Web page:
MIDA closing conference

Photographer: Daniel Faldborg Liversage

Changes, challenges and advantages
of cross-border labour mobility
within the EU

Aalborg University, Copenhagen 
18 – 20 May, 2016

Cross-border labour mobility and migration in the EU region is providing new possibilities in a time of demographic change and globalization, but is at the same time in many ways challenged by national regulations and restrictions causing structural barriers. The European welfare systems are to various degrees put under pressure, causing social inequality as the established structures of work and welfare are reorganized as a consequence of the freedom of movement and the social rights of EU citizens. The present migratory movements are furthermore shaped by both existing and new networks facilitating mobility, spreading information about job, housing and transportation possibilities. The networks developed in transnational social spaces link together the countries of entry and exit. Within transnational social spaces boundaries of gender, class, nationality, ethnicity, and legal statuses are intersecting in various ways, producing changes and new forms of both equality and inequality in exit as well as entry societies.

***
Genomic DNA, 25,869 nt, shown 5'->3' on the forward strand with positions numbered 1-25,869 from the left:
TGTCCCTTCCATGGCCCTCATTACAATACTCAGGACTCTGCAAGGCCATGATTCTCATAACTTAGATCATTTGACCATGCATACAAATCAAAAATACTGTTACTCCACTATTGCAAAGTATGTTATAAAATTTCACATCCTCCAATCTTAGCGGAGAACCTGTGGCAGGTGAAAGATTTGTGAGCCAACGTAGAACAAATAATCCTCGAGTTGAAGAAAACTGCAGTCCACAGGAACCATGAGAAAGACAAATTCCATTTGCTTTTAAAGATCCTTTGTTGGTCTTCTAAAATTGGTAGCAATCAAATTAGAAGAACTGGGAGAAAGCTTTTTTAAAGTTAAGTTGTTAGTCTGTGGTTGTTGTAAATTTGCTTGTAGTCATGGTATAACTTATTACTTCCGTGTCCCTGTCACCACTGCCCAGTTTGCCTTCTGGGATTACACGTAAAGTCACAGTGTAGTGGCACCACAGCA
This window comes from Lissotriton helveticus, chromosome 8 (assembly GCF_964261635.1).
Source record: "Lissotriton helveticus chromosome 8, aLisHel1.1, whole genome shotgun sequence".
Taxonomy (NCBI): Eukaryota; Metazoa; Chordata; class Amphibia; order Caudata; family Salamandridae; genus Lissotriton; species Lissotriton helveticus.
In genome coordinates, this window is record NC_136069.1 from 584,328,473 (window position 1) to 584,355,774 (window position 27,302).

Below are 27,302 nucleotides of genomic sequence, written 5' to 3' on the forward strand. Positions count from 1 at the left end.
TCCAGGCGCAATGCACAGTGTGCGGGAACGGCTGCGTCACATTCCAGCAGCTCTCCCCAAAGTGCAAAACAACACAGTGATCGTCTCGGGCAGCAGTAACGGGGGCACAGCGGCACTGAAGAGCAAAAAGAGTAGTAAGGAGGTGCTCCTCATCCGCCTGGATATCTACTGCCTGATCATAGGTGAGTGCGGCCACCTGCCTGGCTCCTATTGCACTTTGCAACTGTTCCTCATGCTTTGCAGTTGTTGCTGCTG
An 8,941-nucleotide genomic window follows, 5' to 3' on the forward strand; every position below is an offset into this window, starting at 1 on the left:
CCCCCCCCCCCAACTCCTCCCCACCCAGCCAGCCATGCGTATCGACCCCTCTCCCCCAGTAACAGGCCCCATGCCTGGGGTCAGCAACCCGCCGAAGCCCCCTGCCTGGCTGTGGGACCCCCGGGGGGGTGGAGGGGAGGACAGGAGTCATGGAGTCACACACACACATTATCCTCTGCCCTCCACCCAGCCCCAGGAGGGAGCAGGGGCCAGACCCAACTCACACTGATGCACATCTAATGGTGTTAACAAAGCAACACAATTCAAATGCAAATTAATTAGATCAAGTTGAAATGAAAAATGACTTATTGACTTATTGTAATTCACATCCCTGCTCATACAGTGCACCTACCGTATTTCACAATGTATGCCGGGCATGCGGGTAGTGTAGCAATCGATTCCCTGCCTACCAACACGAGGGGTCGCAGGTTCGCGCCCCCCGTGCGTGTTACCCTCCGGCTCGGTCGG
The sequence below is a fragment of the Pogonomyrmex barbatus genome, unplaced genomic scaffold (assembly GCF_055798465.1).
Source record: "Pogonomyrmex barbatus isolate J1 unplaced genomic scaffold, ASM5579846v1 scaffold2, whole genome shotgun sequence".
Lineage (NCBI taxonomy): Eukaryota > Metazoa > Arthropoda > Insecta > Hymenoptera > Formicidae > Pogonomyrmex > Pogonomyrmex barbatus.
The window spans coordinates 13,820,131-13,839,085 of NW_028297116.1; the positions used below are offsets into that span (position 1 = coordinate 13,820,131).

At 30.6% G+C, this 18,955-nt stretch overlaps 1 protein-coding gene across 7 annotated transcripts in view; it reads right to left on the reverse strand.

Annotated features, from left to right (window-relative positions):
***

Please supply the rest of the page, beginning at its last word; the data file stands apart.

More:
At this conference we wish to explore the diverse links between movements of workers, social positions and institutional changes. The conference will discuss the differences and similarities in migration and integration processes based on analyses of contemporary labour movements in the EU region. Papers dealing with these issues are invited cf the conference workshops below.

The conference is organized by the MIDA project (Migration and inclusion in the labour market), which is a collaboration between the Research Centre for Migration and Diversity (CoMID) at Aalborg University and the Department of Occupational Medicine at the Regional Hospital West Jutland.


Conference workshops

  1. Challenges of cross-border labour mobility and migration within the EU. 
  2. Welfare attitudes and social inequalities in a changing Europe. 
  3. Transnational networks and labour market inclusion. 
  4. Occupational positions, health and working conditions. 
  5. Labour mobility, belonging and identity construction.